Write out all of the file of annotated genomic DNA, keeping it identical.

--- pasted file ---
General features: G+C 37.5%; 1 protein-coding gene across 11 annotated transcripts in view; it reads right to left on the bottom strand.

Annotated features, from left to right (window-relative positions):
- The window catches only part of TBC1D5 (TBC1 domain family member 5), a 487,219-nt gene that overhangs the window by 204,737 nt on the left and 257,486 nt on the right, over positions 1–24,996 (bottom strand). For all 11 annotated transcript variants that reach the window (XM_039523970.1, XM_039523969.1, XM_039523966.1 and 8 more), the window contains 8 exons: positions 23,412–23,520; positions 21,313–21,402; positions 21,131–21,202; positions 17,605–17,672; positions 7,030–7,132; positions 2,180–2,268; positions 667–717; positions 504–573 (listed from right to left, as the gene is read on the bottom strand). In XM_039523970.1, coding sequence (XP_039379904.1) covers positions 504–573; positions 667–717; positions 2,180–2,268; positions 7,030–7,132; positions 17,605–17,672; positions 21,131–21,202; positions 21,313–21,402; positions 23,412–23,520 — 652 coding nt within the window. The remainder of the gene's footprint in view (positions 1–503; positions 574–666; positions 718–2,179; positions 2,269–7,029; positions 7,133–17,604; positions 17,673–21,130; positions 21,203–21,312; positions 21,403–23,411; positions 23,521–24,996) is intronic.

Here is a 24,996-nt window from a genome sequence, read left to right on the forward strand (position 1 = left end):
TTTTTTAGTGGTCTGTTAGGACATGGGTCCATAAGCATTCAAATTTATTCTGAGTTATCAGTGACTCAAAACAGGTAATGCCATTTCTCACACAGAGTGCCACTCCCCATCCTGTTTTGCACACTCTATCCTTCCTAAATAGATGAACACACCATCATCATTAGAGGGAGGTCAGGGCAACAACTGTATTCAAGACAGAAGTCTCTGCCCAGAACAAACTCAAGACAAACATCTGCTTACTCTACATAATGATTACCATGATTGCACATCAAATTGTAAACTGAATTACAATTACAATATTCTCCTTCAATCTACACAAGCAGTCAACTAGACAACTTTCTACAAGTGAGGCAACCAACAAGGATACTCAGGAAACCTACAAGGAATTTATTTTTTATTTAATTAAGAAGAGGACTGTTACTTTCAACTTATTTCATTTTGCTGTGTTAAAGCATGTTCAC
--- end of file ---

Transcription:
General features: G+C 37.5%; 1 protein-coding gene across 11 annotated transcripts in view; it reads right to left on the bottom strand.

Annotated features, from left to right (window-relative positions):
- The window catches only part of TBC1D5 (TBC1 domain family member 5), a 487,219-nt gene that overhangs the window by 204,737 nt on the left and 257,486 nt on the right, over positions 1–24,996 (bottom strand). For all 11 annotated transcript variants that reach the window (XM_039523970.1, XM_039523969.1, XM_039523966.1 and 8 more), the window contains 8 exons: positions 23,412–23,520; positions 21,313–21,402; positions 21,131–21,202; positions 17,605–17,672; positions 7,030–7,132; positions 2,180–2,268; positions 667–717; positions 504–573 (listed from right to left, as the gene is read on the bottom strand). In XM_039523970.1, coding sequence (XP_039379904.1) covers positions 504–573; positions 667–717; positions 2,180–2,268; positions 7,030–7,132; positions 17,605–17,672; positions 21,131–21,202; positions 21,313–21,402; positions 23,412–23,520 — 652 coding nt within the window. The remainder of the gene's footprint in view (positions 1–503; positions 574–666; positions 718–2,179; positions 2,269–7,029; positions 7,133–17,604; positions 17,673–21,130; positions 21,203–21,312; positions 21,403–23,411; positions 23,521–24,996) is intronic.

Here is a 24,996-nt window from a genome sequence, read left to right on the forward strand (position 1 = left end):
TTTTTTAGTGGTCTGTTAGGACATGGGTCCATAAGCATTCAAATTTATTCTGAGTTATCAGTGACTCAAAACAGGTAATGCCATTTCTCACACAGAGTGCCACTCCCCATCCTGTTTTGCACACTCTATCCTTCCTAAATAGATGAACACACCATCATCATTAGAGGGAGGTCAGGGCAACAACTGTATTCAAGACAGAAGTCTCTGCCCAGAACAAACTCAAGACAAACATCTGCTTACTCTACATAATGATTACCATGATTGCACATCAAATTGTAAACTGAATTACAATTACAATATTCTCCTTCAATCTACACAAGCAGTCAACTAGACAACTTTCTACAAGTGAGGCAACCAACAAGGATACTCAGGAAACCTACAAGGAATTTATTTTTTATTTAATTAAGAAGAGGACTGTTACTTTCAACTTATTTCATTTTGCTGTGTTAAAGCATGTTCAC